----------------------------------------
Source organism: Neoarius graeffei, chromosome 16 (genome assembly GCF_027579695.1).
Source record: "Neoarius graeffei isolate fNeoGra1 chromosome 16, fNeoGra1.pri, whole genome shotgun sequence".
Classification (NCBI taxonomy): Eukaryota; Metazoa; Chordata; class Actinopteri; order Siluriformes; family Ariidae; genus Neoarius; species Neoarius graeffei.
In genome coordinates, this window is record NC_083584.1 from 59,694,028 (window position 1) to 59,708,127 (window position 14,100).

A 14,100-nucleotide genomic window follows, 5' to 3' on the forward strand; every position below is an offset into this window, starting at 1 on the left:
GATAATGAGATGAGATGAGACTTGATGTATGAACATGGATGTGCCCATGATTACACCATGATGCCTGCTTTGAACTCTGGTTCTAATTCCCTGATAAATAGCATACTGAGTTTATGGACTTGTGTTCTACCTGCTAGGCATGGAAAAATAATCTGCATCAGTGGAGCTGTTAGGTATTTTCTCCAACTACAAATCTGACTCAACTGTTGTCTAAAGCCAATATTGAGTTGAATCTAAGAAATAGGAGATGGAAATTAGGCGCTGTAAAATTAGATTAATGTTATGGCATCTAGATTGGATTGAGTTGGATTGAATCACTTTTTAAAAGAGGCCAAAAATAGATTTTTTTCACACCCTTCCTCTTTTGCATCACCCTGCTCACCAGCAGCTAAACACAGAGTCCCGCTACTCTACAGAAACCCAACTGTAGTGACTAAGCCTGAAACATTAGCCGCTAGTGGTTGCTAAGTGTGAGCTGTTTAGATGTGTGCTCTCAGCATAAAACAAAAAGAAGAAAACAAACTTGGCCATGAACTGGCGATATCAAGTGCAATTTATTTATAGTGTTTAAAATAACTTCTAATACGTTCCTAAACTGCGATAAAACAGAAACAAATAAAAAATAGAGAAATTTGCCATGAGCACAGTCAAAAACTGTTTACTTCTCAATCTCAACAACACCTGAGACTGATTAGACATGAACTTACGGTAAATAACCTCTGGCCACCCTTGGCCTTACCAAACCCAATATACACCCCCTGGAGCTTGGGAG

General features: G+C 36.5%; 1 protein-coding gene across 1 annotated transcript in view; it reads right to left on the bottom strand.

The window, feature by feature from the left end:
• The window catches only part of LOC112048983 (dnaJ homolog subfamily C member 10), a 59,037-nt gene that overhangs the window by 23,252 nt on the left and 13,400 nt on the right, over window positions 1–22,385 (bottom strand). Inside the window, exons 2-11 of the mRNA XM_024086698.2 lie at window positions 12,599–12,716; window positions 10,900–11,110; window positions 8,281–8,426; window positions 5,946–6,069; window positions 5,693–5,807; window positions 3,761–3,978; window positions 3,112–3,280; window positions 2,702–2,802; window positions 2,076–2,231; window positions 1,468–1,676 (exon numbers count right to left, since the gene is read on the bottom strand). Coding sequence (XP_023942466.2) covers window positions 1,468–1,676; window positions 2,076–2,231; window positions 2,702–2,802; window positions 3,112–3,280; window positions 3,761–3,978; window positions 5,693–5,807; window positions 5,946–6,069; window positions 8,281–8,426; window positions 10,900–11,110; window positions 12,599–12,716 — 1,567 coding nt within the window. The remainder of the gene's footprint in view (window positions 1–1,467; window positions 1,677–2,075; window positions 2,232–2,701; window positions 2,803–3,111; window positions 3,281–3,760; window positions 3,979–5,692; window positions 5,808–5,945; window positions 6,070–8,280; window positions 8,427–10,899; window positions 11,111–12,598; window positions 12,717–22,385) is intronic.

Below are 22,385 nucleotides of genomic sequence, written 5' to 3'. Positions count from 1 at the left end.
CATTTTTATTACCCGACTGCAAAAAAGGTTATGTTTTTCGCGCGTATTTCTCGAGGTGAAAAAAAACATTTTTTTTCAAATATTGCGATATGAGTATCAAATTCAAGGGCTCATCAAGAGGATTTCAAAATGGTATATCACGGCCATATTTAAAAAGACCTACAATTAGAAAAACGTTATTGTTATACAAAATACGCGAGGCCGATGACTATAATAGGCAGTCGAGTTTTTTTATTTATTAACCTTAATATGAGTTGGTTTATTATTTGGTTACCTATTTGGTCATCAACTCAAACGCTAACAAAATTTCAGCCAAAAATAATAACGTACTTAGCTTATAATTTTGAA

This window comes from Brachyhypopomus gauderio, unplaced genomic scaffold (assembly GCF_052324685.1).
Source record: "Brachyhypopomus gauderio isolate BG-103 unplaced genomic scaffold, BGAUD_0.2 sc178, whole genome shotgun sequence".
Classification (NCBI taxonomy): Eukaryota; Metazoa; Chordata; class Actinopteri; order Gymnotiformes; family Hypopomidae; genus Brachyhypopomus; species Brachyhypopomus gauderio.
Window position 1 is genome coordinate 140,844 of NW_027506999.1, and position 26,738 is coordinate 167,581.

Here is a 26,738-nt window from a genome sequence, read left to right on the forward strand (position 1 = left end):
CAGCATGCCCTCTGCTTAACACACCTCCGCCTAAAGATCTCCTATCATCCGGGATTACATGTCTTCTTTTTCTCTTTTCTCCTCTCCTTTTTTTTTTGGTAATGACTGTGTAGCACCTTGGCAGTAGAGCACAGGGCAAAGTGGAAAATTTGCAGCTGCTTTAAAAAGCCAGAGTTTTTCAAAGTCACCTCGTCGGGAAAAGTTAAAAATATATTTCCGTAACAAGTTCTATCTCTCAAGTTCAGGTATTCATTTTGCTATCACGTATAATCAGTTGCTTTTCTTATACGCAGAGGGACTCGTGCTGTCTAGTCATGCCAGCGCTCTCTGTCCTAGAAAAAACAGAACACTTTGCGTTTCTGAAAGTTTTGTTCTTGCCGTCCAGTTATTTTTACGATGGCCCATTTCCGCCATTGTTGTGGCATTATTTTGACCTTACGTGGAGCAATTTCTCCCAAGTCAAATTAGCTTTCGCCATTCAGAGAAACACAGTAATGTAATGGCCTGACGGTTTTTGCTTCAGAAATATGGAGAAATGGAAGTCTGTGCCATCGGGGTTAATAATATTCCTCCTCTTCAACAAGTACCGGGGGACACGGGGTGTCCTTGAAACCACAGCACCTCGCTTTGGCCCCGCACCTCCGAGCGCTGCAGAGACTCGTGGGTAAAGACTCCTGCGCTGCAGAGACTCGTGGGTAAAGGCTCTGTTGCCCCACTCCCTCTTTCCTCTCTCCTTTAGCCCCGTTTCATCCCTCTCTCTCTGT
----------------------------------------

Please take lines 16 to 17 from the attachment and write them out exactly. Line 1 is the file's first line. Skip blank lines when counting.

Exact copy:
Here is a 26,738-nt window from a genome sequence, read left to right on the forward strand (position 1 = left end):
CAGCATGCCCTCTGCTTAACACACCTCCGCCTAAAGATCTCCTATCATCCGGGATTACATGTCTTCTTTTTCTCTTTTCTCCTCTCCTTTTTTTTTTGGTAATGACTGTGTAGCACCTTGGCAGTAGAGCACAGGGCAAAGTGGAAAATTTGCAGCTGCTTTAAAAAGCCAGAGTTTTTCAAAGTCACCTCGTCGGGAAAAGTTAAAAATATATTTCCGTAACAAGTTCTATCTCTCAAGTTCAGGTATTCATTTTGCTATCACGTATAATCAGTTGCTTTTCTTATACGCAGAGGGACTCGTGCTGTCTAGTCATGCCAGCGCTCTCTGTCCTAGAAAAAACAGAACACTTTGCGTTTCTGAAAGTTTTGTTCTTGCCGTCCAGTTATTTTTACGATGGCCCATTTCCGCCATTGTTGTGGCATTATTTTGACCTTACGTGGAGCAATTTCTCCCAAGTCAAATTAGCTTTCGCCATTCAGAGAAACACAGTAATGTAATGGCCTGACGGTTTTTGCTTCAGAAATATGGAGAAATGGAAGTCTGTGCCATCGGGGTTAATAATATTCCTCCTCTTCAACAAGTACCGGGGGACACGGGGTGTCCTTGAAACCACAGCACCTCGCTTTGGCCCCGCACCTCCGAGCGCTGCAGAGACTCGTGGGTAAAGACTCCTGCGCTGCAGAGACTCGTGGGTAAAGGCTCTGTTGCCCCACTCCCTCTTTCCTCTCTCCTTTAGCCCCGTTTCATCCCTCTCTCTCTGT